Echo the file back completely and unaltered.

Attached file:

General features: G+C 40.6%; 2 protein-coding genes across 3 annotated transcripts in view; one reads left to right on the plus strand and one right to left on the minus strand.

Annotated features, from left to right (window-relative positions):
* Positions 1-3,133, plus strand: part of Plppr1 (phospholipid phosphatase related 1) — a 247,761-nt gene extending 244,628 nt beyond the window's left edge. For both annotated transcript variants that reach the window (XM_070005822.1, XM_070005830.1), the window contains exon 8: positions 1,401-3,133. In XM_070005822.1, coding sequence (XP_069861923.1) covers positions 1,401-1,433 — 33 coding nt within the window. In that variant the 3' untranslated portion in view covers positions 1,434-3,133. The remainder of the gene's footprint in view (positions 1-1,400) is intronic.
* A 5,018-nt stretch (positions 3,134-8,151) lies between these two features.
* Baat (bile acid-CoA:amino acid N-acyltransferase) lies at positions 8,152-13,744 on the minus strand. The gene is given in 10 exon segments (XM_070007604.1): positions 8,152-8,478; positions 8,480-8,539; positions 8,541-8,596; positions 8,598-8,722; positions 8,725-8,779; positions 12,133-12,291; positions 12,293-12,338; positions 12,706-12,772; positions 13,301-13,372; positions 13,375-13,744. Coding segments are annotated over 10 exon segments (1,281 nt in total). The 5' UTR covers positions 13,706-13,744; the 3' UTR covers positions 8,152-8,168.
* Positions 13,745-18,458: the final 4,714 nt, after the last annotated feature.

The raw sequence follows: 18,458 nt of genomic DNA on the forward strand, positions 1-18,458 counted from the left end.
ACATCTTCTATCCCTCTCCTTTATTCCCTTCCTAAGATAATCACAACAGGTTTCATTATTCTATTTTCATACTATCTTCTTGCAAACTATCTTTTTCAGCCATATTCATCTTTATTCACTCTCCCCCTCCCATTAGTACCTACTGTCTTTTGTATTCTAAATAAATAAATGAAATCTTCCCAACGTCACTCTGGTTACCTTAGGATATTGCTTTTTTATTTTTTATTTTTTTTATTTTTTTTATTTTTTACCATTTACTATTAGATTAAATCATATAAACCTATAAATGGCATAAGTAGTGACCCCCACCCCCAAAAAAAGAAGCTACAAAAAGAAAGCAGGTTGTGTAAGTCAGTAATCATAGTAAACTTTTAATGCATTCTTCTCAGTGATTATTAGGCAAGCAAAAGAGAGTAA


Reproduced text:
General features: G+C 40.6%; 2 protein-coding genes across 3 annotated transcripts in view; one reads left to right on the plus strand and one right to left on the minus strand.

Annotated features, from left to right (window-relative positions):
* Positions 1-3,133, plus strand: part of Plppr1 (phospholipid phosphatase related 1) — a 247,761-nt gene extending 244,628 nt beyond the window's left edge. For both annotated transcript variants that reach the window (XM_070005822.1, XM_070005830.1), the window contains exon 8: positions 1,401-3,133. In XM_070005822.1, coding sequence (XP_069861923.1) covers positions 1,401-1,433 — 33 coding nt within the window. In that variant the 3' untranslated portion in view covers positions 1,434-3,133. The remainder of the gene's footprint in view (positions 1-1,400) is intronic.
* A 5,018-nt stretch (positions 3,134-8,151) lies between these two features.
* Baat (bile acid-CoA:amino acid N-acyltransferase) lies at positions 8,152-13,744 on the minus strand. The gene is given in 10 exon segments (XM_070007604.1): positions 8,152-8,478; positions 8,480-8,539; positions 8,541-8,596; positions 8,598-8,722; positions 8,725-8,779; positions 12,133-12,291; positions 12,293-12,338; positions 12,706-12,772; positions 13,301-13,372; positions 13,375-13,744. Coding segments are annotated over 10 exon segments (1,281 nt in total). The 5' UTR covers positions 13,706-13,744; the 3' UTR covers positions 8,152-8,168.
* Positions 13,745-18,458: the final 4,714 nt, after the last annotated feature.

The raw sequence follows: 18,458 nt of genomic DNA on the forward strand, positions 1-18,458 counted from the left end.
ACATCTTCTATCCCTCTCCTTTATTCCCTTCCTAAGATAATCACAACAGGTTTCATTATTCTATTTTCATACTATCTTCTTGCAAACTATCTTTTTCAGCCATATTCATCTTTATTCACTCTCCCCCTCCCATTAGTACCTACTGTCTTTTGTATTCTAAATAAATAAATGAAATCTTCCCAACGTCACTCTGGTTACCTTAGGATATTGCTTTTTTATTTTTTATTTTTTTTATTTTTTTTATTTTTTACCATTTACTATTAGATTAAATCATATAAACCTATAAATGGCATAAGTAGTGACCCCCACCCCCAAAAAAAGAAGCTACAAAAAGAAAGCAGGTTGTGTAAGTCAGTAATCATAGTAAACTTTTAATGCATTCTTCTCAGTGATTATTAGGCAAGCAAAAGAGAGTAA